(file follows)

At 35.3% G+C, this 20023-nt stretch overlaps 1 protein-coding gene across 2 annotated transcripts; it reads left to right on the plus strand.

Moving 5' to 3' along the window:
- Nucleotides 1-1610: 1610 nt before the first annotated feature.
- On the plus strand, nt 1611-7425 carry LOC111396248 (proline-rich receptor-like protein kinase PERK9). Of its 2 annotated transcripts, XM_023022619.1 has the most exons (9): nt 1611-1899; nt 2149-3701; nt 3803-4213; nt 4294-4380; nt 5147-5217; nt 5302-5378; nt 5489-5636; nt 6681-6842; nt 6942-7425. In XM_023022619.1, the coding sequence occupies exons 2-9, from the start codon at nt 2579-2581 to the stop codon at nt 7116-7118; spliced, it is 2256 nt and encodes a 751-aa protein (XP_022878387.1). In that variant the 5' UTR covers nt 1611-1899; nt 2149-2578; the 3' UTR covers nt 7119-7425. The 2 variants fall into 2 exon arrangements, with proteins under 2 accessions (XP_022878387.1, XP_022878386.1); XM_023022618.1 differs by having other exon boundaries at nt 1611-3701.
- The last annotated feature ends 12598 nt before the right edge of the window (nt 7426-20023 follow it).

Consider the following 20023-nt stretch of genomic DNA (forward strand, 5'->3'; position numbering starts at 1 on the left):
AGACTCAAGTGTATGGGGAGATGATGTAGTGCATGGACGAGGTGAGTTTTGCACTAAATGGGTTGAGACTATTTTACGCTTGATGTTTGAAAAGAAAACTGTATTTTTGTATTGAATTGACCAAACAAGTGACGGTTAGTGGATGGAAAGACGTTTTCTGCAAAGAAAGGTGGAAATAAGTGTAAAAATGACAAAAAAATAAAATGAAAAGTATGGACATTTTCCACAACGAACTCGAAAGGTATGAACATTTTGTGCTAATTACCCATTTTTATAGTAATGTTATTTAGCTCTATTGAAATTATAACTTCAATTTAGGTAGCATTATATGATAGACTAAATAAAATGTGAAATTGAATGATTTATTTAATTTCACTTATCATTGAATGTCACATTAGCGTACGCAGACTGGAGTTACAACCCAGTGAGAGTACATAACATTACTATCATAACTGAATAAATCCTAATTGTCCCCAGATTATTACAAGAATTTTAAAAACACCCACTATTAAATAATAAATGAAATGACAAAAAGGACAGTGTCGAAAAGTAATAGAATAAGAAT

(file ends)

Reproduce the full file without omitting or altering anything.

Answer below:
At 35.3% G+C, this 20023-nt stretch overlaps 1 protein-coding gene across 2 annotated transcripts; it reads left to right on the plus strand.

Moving 5' to 3' along the window:
- Nucleotides 1-1610: 1610 nt before the first annotated feature.
- On the plus strand, nt 1611-7425 carry LOC111396248 (proline-rich receptor-like protein kinase PERK9). Of its 2 annotated transcripts, XM_023022619.1 has the most exons (9): nt 1611-1899; nt 2149-3701; nt 3803-4213; nt 4294-4380; nt 5147-5217; nt 5302-5378; nt 5489-5636; nt 6681-6842; nt 6942-7425. In XM_023022619.1, the coding sequence occupies exons 2-9, from the start codon at nt 2579-2581 to the stop codon at nt 7116-7118; spliced, it is 2256 nt and encodes a 751-aa protein (XP_022878387.1). In that variant the 5' UTR covers nt 1611-1899; nt 2149-2578; the 3' UTR covers nt 7119-7425. The 2 variants fall into 2 exon arrangements, with proteins under 2 accessions (XP_022878387.1, XP_022878386.1); XM_023022618.1 differs by having other exon boundaries at nt 1611-3701.
- The last annotated feature ends 12598 nt before the right edge of the window (nt 7426-20023 follow it).

Consider the following 20023-nt stretch of genomic DNA (forward strand, 5'->3'; position numbering starts at 1 on the left):
AGACTCAAGTGTATGGGGAGATGATGTAGTGCATGGACGAGGTGAGTTTTGCACTAAATGGGTTGAGACTATTTTACGCTTGATGTTTGAAAAGAAAACTGTATTTTTGTATTGAATTGACCAAACAAGTGACGGTTAGTGGATGGAAAGACGTTTTCTGCAAAGAAAGGTGGAAATAAGTGTAAAAATGACAAAAAAATAAAATGAAAAGTATGGACATTTTCCACAACGAACTCGAAAGGTATGAACATTTTGTGCTAATTACCCATTTTTATAGTAATGTTATTTAGCTCTATTGAAATTATAACTTCAATTTAGGTAGCATTATATGATAGACTAAATAAAATGTGAAATTGAATGATTTATTTAATTTCACTTATCATTGAATGTCACATTAGCGTACGCAGACTGGAGTTACAACCCAGTGAGAGTACATAACATTACTATCATAACTGAATAAATCCTAATTGTCCCCAGATTATTACAAGAATTTTAAAAACACCCACTATTAAATAATAAATGAAATGACAAAAAGGACAGTGTCGAAAAGTAATAGAATAAGAAT